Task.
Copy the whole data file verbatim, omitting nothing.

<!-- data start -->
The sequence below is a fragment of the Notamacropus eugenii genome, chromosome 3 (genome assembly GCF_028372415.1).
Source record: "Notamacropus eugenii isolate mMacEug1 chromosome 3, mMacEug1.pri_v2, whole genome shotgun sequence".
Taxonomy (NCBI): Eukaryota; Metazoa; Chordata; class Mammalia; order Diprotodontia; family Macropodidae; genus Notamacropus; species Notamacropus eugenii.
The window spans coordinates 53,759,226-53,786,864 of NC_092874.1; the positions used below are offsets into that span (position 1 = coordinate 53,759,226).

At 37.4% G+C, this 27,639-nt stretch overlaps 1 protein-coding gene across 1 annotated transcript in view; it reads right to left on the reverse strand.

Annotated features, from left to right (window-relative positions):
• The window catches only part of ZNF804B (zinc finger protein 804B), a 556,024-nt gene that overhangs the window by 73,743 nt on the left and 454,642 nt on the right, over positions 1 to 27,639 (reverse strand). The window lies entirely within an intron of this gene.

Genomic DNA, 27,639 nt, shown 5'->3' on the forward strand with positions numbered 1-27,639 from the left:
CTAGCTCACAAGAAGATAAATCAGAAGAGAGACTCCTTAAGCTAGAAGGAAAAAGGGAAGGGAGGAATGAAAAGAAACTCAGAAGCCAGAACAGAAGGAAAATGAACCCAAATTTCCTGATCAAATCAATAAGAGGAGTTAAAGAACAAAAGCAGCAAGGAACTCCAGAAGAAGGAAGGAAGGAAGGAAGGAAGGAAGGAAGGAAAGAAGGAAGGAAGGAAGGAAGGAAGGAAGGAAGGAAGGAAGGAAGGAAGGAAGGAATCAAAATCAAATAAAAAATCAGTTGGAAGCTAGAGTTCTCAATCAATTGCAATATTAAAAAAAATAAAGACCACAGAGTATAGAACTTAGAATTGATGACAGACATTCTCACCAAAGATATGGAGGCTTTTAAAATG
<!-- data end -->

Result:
The sequence below is a fragment of the Notamacropus eugenii genome, chromosome 3 (genome assembly GCF_028372415.1).
Source record: "Notamacropus eugenii isolate mMacEug1 chromosome 3, mMacEug1.pri_v2, whole genome shotgun sequence".
Taxonomy (NCBI): Eukaryota; Metazoa; Chordata; class Mammalia; order Diprotodontia; family Macropodidae; genus Notamacropus; species Notamacropus eugenii.
The window spans coordinates 53,759,226-53,786,864 of NC_092874.1; the positions used below are offsets into that span (position 1 = coordinate 53,759,226).

At 37.4% G+C, this 27,639-nt stretch overlaps 1 protein-coding gene across 1 annotated transcript in view; it reads right to left on the reverse strand.

Annotated features, from left to right (window-relative positions):
• The window catches only part of ZNF804B (zinc finger protein 804B), a 556,024-nt gene that overhangs the window by 73,743 nt on the left and 454,642 nt on the right, over positions 1 to 27,639 (reverse strand). The window lies entirely within an intron of this gene.

Genomic DNA, 27,639 nt, shown 5'->3' on the forward strand with positions numbered 1-27,639 from the left:
CTAGCTCACAAGAAGATAAATCAGAAGAGAGACTCCTTAAGCTAGAAGGAAAAAGGGAAGGGAGGAATGAAAAGAAACTCAGAAGCCAGAACAGAAGGAAAATGAACCCAAATTTCCTGATCAAATCAATAAGAGGAGTTAAAGAACAAAAGCAGCAAGGAACTCCAGAAGAAGGAAGGAAGGAAGGAAGGAAGGAAGGAAGGAAAGAAGGAAGGAAGGAAGGAAGGAAGGAAGGAAGGAAGGAAGGAAGGAAGGAAGGAATCAAAATCAAATAAAAAATCAGTTGGAAGCTAGAGTTCTCAATCAATTGCAATATTAAAAAAAATAAAGACCACAGAGTATAGAACTTAGAATTGATGACAGACATTCTCACCAAAGATATGGAGGCTTTTAAAATG